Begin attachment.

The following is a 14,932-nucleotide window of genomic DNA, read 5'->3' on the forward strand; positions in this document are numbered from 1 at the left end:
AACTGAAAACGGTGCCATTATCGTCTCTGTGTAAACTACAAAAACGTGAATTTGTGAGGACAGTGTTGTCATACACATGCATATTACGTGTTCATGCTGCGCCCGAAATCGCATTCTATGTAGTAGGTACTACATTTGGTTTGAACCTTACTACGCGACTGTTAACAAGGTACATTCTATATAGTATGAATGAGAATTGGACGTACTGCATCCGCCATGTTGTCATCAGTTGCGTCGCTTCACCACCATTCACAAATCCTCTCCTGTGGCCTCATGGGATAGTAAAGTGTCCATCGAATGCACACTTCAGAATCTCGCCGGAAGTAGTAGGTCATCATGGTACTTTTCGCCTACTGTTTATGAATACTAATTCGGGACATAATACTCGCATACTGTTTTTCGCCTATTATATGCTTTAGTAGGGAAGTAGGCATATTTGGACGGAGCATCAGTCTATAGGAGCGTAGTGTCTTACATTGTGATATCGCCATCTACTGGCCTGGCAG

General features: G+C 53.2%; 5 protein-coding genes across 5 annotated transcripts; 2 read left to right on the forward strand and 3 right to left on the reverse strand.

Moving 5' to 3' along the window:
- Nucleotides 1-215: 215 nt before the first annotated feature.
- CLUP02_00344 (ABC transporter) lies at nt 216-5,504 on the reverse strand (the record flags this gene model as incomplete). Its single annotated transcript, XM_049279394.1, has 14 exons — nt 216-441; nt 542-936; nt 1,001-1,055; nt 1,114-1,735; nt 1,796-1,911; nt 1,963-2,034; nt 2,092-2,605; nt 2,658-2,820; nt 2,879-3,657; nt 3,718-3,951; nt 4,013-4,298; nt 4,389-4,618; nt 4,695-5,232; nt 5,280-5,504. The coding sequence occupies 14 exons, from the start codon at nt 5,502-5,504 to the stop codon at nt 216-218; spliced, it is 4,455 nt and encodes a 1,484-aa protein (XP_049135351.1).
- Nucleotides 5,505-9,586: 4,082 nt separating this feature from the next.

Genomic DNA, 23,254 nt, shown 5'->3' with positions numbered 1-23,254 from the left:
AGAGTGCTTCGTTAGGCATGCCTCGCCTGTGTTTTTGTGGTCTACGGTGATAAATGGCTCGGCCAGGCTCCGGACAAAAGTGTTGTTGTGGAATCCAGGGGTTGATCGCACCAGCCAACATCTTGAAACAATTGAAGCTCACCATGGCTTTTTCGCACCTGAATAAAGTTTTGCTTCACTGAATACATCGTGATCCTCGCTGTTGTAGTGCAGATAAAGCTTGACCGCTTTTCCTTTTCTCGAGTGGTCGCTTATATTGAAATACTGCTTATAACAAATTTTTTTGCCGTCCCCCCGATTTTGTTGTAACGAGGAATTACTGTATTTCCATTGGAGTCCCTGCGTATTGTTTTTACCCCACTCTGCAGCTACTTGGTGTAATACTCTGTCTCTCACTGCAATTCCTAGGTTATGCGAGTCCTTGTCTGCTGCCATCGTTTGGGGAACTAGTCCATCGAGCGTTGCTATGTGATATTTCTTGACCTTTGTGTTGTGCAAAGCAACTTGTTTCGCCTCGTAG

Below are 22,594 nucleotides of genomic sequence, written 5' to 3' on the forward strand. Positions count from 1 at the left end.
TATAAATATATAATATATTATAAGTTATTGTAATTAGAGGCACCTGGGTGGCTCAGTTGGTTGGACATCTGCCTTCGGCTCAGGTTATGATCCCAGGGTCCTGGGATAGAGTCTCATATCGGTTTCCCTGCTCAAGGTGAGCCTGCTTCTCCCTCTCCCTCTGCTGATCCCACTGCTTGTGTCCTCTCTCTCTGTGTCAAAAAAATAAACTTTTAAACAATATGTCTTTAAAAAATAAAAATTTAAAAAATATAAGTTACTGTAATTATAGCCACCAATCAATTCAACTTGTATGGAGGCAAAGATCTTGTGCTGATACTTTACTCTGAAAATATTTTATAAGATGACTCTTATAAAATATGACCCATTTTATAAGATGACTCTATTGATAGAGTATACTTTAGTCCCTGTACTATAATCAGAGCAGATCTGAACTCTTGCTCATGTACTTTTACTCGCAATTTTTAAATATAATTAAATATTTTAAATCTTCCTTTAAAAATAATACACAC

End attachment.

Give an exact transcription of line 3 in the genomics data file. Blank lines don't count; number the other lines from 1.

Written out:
General features: G+C 53.2%; 5 protein-coding genes across 5 annotated transcripts; 2 read left to right on the forward strand and 3 right to left on the reverse strand.